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Is it a 400% profit(net of fees) or a growth to 400% over 12 years ? For a cumulative 400% profit (net of fees), he must have returned ~14% annualized. A very enviable and stellar record !!

 

In any case..thanks for sharing the nice post and Congrats to Allan if he is reading this post !

 

Btw, I am curious as to how he managed to grow the fund from 200K to $80 million? What were the biggest challenges? What hurdles did he overcome and how did he convince his early investors to put money in his fund?

 

Also can unaccredited investors even charge a fee?

 

 

Please contact them directly for any performance-related questions.  Their website is:  http://arlingtonvaluemanagement.com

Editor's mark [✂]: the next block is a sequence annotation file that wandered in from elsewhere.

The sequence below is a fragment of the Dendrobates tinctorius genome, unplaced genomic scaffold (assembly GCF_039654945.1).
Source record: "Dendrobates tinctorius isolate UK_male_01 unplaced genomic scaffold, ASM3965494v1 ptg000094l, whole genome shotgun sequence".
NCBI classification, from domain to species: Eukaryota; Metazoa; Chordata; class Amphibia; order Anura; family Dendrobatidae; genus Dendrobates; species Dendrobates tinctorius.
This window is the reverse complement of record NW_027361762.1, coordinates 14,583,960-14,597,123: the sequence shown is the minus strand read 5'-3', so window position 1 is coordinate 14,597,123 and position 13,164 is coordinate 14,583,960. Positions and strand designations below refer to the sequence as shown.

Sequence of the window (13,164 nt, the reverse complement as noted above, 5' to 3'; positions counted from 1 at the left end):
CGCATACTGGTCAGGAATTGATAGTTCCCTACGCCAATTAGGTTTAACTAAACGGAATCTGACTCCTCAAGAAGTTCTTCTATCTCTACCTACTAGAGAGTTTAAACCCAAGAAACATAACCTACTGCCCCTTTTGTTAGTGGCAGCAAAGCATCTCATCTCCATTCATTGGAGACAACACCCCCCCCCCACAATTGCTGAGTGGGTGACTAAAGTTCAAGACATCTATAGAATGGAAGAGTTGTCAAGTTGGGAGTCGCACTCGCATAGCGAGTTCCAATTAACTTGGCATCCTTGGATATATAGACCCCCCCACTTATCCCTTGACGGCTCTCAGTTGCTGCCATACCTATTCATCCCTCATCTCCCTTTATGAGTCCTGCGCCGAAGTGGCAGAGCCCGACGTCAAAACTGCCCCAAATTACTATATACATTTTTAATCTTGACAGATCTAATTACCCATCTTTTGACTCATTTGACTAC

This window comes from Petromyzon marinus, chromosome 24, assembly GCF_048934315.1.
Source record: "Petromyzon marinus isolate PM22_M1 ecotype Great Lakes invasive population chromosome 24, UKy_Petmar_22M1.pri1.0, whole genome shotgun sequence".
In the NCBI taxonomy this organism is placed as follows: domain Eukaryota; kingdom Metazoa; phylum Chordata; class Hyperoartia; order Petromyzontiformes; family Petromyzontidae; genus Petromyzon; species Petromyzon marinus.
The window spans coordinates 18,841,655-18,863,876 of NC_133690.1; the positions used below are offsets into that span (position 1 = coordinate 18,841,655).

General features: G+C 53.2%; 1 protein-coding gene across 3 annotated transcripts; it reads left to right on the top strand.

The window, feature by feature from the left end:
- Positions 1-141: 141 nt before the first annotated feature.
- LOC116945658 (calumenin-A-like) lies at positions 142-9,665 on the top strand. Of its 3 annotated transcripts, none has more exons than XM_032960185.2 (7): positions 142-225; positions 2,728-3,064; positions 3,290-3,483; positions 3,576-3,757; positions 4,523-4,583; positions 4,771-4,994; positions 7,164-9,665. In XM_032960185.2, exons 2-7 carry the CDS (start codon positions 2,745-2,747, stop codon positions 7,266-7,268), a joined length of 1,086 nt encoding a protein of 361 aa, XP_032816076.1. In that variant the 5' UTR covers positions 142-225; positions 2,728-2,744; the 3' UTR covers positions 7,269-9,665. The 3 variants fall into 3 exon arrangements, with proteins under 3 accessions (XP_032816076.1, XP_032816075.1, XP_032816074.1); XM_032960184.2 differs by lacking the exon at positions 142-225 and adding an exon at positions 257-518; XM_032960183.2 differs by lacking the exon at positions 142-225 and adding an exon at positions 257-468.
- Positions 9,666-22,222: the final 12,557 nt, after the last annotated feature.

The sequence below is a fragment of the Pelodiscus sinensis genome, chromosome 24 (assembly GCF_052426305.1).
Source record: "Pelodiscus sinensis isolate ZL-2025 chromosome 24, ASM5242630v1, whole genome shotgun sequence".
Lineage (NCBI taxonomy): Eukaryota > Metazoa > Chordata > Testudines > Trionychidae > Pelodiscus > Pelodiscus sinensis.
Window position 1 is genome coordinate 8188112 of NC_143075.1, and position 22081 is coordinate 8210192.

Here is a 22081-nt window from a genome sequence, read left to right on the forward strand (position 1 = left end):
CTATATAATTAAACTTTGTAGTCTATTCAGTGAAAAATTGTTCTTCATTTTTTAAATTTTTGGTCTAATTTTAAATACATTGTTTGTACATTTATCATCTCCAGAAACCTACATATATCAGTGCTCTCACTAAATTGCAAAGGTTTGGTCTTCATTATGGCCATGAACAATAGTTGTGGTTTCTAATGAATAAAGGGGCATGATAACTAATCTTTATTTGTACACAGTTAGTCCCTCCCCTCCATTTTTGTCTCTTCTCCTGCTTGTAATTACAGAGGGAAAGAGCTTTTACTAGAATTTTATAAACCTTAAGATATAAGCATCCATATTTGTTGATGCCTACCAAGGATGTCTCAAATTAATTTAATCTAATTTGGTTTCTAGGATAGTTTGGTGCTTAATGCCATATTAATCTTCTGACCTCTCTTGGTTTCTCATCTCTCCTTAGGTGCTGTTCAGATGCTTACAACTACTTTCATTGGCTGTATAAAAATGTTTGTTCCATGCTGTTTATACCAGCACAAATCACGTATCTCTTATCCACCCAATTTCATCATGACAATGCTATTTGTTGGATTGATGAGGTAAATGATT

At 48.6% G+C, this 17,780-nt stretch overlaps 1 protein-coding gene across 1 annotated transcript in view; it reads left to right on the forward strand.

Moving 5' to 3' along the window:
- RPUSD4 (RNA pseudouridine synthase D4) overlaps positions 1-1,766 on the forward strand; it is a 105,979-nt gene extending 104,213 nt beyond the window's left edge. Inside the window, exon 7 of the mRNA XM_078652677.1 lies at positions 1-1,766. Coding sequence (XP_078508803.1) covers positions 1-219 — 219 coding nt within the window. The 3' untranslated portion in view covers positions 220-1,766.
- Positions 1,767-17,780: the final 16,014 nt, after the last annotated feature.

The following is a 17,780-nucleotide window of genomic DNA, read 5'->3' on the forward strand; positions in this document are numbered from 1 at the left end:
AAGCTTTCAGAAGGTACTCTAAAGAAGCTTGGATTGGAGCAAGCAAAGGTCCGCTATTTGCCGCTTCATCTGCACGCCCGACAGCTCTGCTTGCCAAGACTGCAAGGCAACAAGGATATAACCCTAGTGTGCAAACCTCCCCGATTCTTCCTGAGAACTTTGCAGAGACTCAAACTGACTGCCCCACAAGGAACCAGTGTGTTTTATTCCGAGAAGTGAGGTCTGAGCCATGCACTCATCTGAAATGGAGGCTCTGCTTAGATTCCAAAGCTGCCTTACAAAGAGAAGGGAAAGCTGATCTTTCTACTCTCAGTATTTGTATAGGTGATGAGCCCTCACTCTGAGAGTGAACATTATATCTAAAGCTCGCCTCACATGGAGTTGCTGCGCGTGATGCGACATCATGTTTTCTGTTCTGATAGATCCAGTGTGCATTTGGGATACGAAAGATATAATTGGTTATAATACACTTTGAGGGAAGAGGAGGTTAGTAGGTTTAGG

Cheers!

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Guest bengrahamofthenorth

If I remember correctly, Buffett's original partnership had him taking one quarter of the downside. What do you guys think about that, seems like an incredible deal for the client.

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Mecham attended a community college and the University of Utah for two years -- but soon after starting an investment club, he says, he found his schoolwork boring by comparison. He would read books about investing and business. "I was 19," he recalls. "I was staying up till 3:30 a.m. devouring this stuff."

 

It's almost like I'm looking in a mirror!

 

Great and interesting story!

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Mecham attended a community college and the University of Utah for two years -- but soon after starting an investment club, he says, he found his schoolwork boring by comparison. He would read books about investing and business. "I was 19," he recalls. "I was staying up till 3:30 a.m. devouring this stuff."